The useful parts of the book that give you an introduction to OSGi are readable and probably and a good intro. But nothing more. The worthwhile parts of this book is a one-afternoon read.

When learning OSGi I found the specification documents of OSGi itself to be surprisingly well-written.

For the blantant misrepresentation of the book in the title of the book I would be tempted to give it a 1 star rating. I, as a reader was interested in OSGi. Not the baggage of the author.

I decided to give it two stars since the parts of the book that are actually about OSGi are a quick read and do give you an intro to OSGi -- though it is a weak two stars.
9 of 12 people found the following review helpful
1.0 out of 5 stars Don't buy it Aug. 14 2009
By Samuel A. Munoz - Published on Amazon.com
Format:Paperback|Verified Purchase
It is immediately obvious none of the prior reviewers have attempted to actually USE the book. Instead they have furbished us with hollow feedback based on a quick skim of the book.

I've found an error in the published material approximately every 10 pages. In fact if you typed all the code in the book line for line NONE of it would work. There are good ideas and concepts in material, but the lessons will come at great expense to your personal time. The author inconsiderately uses you and your money as his personal Quality Assurance. Buy something else from a more thoughtful author who prides himself on the quality of his work.

P.S. - The book is maven and pax-construct heavy. Be prepared for baptismal by fire if you think your Ant background will suffice.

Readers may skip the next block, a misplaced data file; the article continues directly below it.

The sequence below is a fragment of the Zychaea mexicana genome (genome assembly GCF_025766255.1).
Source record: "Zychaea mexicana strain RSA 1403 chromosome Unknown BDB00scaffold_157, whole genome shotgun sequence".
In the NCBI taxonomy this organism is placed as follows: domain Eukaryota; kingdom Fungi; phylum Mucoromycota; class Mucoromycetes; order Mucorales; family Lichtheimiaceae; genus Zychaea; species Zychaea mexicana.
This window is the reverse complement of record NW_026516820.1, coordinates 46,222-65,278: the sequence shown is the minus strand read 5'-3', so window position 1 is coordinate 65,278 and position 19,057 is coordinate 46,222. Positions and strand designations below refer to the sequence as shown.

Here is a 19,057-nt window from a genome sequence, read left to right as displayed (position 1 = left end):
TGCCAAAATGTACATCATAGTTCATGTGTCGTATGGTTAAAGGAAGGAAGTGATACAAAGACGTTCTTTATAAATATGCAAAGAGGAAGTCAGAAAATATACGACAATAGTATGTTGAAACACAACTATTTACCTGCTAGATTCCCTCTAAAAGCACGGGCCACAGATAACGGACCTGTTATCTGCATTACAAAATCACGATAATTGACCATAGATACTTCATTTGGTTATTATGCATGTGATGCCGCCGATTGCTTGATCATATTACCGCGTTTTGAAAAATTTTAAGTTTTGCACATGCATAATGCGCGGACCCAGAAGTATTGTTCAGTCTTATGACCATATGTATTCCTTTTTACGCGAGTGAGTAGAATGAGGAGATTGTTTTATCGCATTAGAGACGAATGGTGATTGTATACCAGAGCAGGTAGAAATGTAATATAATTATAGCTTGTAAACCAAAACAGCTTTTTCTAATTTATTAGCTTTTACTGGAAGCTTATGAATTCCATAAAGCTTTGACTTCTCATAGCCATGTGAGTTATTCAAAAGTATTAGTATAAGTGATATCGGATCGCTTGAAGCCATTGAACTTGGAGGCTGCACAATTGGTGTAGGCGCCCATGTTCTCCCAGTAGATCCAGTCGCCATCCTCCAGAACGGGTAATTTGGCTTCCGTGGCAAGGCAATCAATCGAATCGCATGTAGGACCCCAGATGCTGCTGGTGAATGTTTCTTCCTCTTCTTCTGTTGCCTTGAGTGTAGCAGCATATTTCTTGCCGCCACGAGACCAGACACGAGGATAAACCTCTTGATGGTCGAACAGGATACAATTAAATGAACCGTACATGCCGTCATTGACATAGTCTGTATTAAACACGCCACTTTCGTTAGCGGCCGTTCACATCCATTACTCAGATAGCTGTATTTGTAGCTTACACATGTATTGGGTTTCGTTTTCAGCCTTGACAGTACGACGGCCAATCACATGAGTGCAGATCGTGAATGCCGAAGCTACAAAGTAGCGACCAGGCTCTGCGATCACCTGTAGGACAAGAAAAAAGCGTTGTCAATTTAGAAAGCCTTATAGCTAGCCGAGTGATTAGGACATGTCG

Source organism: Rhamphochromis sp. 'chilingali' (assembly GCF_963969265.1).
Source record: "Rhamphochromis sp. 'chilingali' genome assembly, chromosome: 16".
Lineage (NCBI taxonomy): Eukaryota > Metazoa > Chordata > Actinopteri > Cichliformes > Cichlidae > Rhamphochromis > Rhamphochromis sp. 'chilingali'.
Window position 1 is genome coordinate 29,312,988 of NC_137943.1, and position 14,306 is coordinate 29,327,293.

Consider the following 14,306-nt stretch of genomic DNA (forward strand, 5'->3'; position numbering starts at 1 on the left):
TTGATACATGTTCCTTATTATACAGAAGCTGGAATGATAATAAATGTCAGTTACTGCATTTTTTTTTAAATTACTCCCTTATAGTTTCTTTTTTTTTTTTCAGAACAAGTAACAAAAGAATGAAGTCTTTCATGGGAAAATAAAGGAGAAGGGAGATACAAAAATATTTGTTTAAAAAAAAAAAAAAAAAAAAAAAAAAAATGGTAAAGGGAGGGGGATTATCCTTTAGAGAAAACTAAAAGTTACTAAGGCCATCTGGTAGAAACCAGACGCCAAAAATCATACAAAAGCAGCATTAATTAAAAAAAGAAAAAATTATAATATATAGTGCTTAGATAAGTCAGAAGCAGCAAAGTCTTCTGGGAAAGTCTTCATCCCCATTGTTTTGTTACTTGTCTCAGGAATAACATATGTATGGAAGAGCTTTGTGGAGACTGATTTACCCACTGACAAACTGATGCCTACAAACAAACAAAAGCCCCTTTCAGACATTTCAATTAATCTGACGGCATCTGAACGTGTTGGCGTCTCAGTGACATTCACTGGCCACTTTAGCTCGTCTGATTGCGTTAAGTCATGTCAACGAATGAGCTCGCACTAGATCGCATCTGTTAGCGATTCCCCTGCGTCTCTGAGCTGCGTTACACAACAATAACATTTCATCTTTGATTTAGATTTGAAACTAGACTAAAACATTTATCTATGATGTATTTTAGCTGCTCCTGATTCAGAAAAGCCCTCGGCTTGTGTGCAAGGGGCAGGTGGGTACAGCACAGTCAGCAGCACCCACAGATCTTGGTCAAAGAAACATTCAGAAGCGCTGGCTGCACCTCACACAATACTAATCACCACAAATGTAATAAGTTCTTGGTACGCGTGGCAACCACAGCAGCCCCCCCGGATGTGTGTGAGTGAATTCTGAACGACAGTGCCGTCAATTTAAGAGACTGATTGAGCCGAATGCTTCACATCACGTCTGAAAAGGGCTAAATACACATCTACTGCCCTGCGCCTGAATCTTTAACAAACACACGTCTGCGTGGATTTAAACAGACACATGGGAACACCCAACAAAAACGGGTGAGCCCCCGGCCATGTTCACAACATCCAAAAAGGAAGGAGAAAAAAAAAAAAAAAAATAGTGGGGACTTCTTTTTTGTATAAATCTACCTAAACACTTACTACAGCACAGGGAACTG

3 of 4 people found the following review helpful
4.0 out of 5 stars Hands on Tutorial on Modularity March 30 2010
By Steve Berczuk - Published on Amazon.com
Format:Paperback
If you want a hands-on guide to write and build modular Java applications you won't be disappointed with this book. It's a detailed tutorial for using OSGI and Spring with the help of Maven and other tooks to create a modular, configurable application. This is not a guide to the concepts behind these frameworks. While the book gives a brief overview of of what Spring and OSGI offer, it's only at a basic level. If you enjoy learning by writing code, you'll enjoy and benefit from this book. If you are looking for a deeper understanding of Spring and OSGI, you might want to look elsewhere.
2.0 out of 5 stars Awesome concept, sloppy execution Nov. 12 2011
By N. Hill - Published on Amazon.com
Format:Paperback
I hate to be giving this book a bad review - as I flip through it and look at the ground Mr Walls intended to cover in the guided tutorial through OSGi, I very badly would like to work through it. Unfortunately, the execution is so bad, I gave up about a 1/3 of the way through. I have the Java background I could PROBABLY get through it, but as a busy professional who really needs to maximize the amount of time I need to spend on career development tasks, I just can't justify it.

It appears as though there was literally nothing done in the way of applying a QA process to this book. Have you ever tried to carry on a conversation with a little kid and notice their tendency to jump around & omit background information that in their little kid brain they assume you already know? That is sort of what this book feels like - virtually every section of the book required some legwork to get it to work. I expect to have to do that in my real day to day job (that's part of programming), but when I'm sitting down to read a book that I paid good money for to learn a new skill, there should not be that expectation (at least, not to this level).

I'm sure Mr Walls is a very accomplished professional and I really can't say enough about the concept behind the book (easily 5 stars+), so if I had to make an educated guess I would say the sloppy execution isn't entirely his fault - my assumption would be the publisher probably rushed it out and didn't provide appropriate resources for QA/editing. Very sad (though, for the record, if they came out with a cleaned up "2nd Ed.", I would probably buy it because the concept was so good).